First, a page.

Chandrika Marla’s use of color is impossible to miss. A native of India and a former fashion designer, the Northbrook artist uses vivid layers of acrylic paint and block printed fabrics cut into human shapes to explore how women interact with society.
Marla doesn’t sketch; her images are primarily focused on disembodied female torsos. “You know how you have a mannequin shape? I can’t get away from the torso shape,” Marla says. But the lack of physical detail does not equate to a lack of depth: Marla applies 20 or 30 layers of color to her canvas, often abrading the surface with a palette knife and wire brush as it dries, so glimpses of pigment shows through to the surface layer. She prefers acrylic paint; the pigment is more intense, and oils don’t dry quickly enough for her to work in multiple layers. She also lays rice paper and fabric over the paint, or rubs oil pastel on the canvas to create a resist effect. As a result, her work is rich with textures and shadows.
Although the torsos rarely touch, they are in contact interaction. Marla frequently explores themes of the Indian diaspora, life as an immigrant, and female identity. Her 2011 painting, “The Urge to Merge,” (above) renders the complex notions of society, community, and female relationships with three patterned torsos, cut from fabric she purchased during a trip to India and set against a vibrating red background.
“Two are very similar,” Marla explains. “They have commonality—the person trying to enter into the clique is on the fringe.” It’s a representation of how many women experience difficulty trying to reconcile their personal contexts with a new group or experience; the empty clothes and absence of a physical body requires the viewer to substitute their own outsider experiences.
Interestingly enough, when Marla showed the work to her critique group, she heard a different interpretation: “One of them said, ‘I see a lion with its mouth open.’ I saw that maybe this woman is a threat to these women,” who are content with the status quo.
Marla didn’t begin painting until 2007; after losing her job as a fashion designer, she began taking classes with French figurative artist David Gista at the North Shore Art League. She says her approach to painting was full of enthusiasm: With no prior experience, she immediately wanted to explore color in the style of Latvian-born American abstract artist Mark Rothko, who was known for creating vast, colorful flat forms that biographer James E.B. Breslin says explored conceptual relationships and the idea of truth; Marla’s disembodied women are a lovely movement in the same vein.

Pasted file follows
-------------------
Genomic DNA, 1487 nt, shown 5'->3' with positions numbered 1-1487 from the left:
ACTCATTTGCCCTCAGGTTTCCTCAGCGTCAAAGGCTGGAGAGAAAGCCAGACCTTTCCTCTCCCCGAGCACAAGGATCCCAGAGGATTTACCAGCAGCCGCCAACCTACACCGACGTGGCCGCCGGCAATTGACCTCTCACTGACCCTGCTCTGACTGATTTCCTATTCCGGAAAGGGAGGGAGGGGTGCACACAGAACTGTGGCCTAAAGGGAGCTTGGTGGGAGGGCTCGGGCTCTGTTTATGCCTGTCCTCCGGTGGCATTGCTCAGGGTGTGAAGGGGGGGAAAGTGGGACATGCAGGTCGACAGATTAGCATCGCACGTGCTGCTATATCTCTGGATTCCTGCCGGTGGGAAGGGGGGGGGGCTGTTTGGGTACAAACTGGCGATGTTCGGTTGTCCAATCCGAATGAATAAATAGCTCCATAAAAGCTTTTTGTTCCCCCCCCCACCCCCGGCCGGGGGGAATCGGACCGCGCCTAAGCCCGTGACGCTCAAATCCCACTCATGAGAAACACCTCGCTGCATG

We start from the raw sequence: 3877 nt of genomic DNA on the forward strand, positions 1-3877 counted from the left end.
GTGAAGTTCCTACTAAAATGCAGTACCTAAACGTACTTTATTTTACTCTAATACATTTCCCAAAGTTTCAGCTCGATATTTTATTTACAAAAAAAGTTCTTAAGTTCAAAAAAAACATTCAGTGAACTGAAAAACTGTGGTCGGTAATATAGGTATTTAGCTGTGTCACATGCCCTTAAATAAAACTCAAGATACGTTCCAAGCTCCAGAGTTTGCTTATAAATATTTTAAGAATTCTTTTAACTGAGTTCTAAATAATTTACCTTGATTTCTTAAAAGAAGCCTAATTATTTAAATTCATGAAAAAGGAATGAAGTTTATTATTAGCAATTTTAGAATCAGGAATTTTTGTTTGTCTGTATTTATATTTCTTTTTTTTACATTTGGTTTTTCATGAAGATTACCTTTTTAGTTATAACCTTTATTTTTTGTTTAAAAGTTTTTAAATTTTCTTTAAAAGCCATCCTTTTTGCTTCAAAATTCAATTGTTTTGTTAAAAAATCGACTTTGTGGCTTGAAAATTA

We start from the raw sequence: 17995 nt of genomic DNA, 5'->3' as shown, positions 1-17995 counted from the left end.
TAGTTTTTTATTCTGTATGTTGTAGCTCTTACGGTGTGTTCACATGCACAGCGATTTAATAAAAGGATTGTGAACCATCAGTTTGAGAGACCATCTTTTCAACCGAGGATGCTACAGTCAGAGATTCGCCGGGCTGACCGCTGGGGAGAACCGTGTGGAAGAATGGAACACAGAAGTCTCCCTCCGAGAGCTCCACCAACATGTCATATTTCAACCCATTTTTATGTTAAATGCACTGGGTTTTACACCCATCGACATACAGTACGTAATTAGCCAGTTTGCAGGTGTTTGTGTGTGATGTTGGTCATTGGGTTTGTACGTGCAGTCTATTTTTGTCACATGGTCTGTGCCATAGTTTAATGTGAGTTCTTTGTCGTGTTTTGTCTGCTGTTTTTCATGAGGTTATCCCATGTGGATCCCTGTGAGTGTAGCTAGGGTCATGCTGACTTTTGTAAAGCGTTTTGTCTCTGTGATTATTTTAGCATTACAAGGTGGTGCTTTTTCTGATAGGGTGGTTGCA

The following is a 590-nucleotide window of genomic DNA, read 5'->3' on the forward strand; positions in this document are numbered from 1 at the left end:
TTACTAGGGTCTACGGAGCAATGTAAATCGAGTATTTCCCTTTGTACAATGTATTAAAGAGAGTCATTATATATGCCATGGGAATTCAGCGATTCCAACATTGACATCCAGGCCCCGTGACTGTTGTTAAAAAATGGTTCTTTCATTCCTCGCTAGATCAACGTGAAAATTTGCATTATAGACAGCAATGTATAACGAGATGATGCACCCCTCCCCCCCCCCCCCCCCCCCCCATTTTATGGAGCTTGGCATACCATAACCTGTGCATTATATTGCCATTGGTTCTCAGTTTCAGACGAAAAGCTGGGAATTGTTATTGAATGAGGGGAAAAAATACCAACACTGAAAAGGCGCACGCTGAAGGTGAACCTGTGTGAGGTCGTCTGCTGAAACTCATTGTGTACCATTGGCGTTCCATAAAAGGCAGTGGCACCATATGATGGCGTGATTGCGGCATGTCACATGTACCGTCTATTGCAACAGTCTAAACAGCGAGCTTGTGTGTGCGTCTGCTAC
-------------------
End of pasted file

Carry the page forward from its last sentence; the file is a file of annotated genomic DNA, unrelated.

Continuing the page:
“I didn’t go to art school, I went to fashion school. Sometimes I feel it’s a handicap, but sometimes I don’t care,” Marla says. Gista was a major supporter of her painting, and he never discouraged her from pursuing color.
In recent work, Marla has explored the idea of the female body as a landscape: These paintings, like Rothko, explore color fields in a way that creates sense without leaning heavily on the formal figure. Marla says the figurescapes are influenced by her understanding of herself as a place, and that they are also suggestive of the fragmented lives many women lead as they attempt to juggle a career, a family, and an interior sense of self.
Marla says that her work is modified by her life experiences and the life experiences of other woman, particularly the relationship with one’s own body. “It’s self and self-image. I’m interested in when women hit a certain age—they start buying more products and talking about surgery. It’s fascinating.” The extreme close-ups and ambiguous placement of the torsos are a mechanism for the viewer to understand their own interactions and responses to social constraints.
These disembodied landscapes—again, always the female torso—are rendered using Marla’s signature approach of layering and removing color. In “Summer Fragment,” a woman’s breast, waist, and hip painted in white stands out against the mingled layers of crimson, mustard, and brilliant periwinkle blue. Because Marla paints while standing, layers of pigment drip down over one another; there’s a sense of stillness, despite the aggressive textures. The woman is set apart from any group, as if she’s waiting for something, Marla says, “Like we’re all waiting for something.” It’s a continuation of another one of Marla’s themes: leaving one place and finding another, and the changes one encounters or endures in the process.
Chandrika Marla lives in Northbrook. She is a member of the Artists at 3150 Community in Highland Park. For more information, visit chandrikamarla.com.